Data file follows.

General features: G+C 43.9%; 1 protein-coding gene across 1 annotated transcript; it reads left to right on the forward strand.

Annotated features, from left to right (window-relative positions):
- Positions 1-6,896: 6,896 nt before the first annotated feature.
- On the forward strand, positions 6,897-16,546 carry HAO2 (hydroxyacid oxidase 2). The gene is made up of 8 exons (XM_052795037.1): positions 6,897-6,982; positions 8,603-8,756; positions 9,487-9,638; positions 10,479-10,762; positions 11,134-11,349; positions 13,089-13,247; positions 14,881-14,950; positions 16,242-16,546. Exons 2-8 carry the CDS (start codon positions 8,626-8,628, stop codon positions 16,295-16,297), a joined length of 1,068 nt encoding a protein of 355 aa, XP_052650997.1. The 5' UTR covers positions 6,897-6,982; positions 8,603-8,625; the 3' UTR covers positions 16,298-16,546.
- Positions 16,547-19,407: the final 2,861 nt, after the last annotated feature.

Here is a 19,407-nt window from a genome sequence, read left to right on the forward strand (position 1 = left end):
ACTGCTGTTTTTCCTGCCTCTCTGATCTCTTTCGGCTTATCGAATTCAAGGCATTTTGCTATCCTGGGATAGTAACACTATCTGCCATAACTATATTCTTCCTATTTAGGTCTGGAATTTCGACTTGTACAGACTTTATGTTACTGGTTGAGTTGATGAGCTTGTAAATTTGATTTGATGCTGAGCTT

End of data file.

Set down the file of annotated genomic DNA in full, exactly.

General features: G+C 43.9%; 1 protein-coding gene across 1 annotated transcript; it reads left to right on the forward strand.

Annotated features, from left to right (window-relative positions):
- Positions 1-6,896: 6,896 nt before the first annotated feature.
- On the forward strand, positions 6,897-16,546 carry HAO2 (hydroxyacid oxidase 2). The gene is made up of 8 exons (XM_052795037.1): positions 6,897-6,982; positions 8,603-8,756; positions 9,487-9,638; positions 10,479-10,762; positions 11,134-11,349; positions 13,089-13,247; positions 14,881-14,950; positions 16,242-16,546. Exons 2-8 carry the CDS (start codon positions 8,626-8,628, stop codon positions 16,295-16,297), a joined length of 1,068 nt encoding a protein of 355 aa, XP_052650997.1. The 5' UTR covers positions 6,897-6,982; positions 8,603-8,625; the 3' UTR covers positions 16,298-16,546.
- Positions 16,547-19,407: the final 2,861 nt, after the last annotated feature.

Here is a 19,407-nt window from a genome sequence, read left to right on the forward strand (position 1 = left end):
ACTGCTGTTTTTCCTGCCTCTCTGATCTCTTTCGGCTTATCGAATTCAAGGCATTTTGCTATCCTGGGATAGTAACACTATCTGCCATAACTATATTCTTCCTATTTAGGTCTGGAATTTCGACTTGTACAGACTTTATGTTACTGGTTGAGTTGATGAGCTTGTAAATTTGATTTGATGCTGAGCTT